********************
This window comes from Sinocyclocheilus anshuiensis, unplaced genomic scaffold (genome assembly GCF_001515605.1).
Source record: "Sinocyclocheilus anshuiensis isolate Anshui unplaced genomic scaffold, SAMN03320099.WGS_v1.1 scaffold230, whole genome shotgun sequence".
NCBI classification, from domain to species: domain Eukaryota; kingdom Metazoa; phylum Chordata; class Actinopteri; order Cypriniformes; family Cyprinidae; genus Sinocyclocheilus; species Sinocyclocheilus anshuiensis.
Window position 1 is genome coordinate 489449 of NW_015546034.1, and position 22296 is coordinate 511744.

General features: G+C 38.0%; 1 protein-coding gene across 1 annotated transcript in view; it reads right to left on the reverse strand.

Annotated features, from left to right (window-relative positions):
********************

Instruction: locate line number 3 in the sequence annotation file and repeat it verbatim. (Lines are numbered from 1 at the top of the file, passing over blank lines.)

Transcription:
NCBI classification, from domain to species: domain Eukaryota; kingdom Metazoa; phylum Chordata; class Actinopteri; order Cypriniformes; family Cyprinidae; genus Sinocyclocheilus; species Sinocyclocheilus anshuiensis.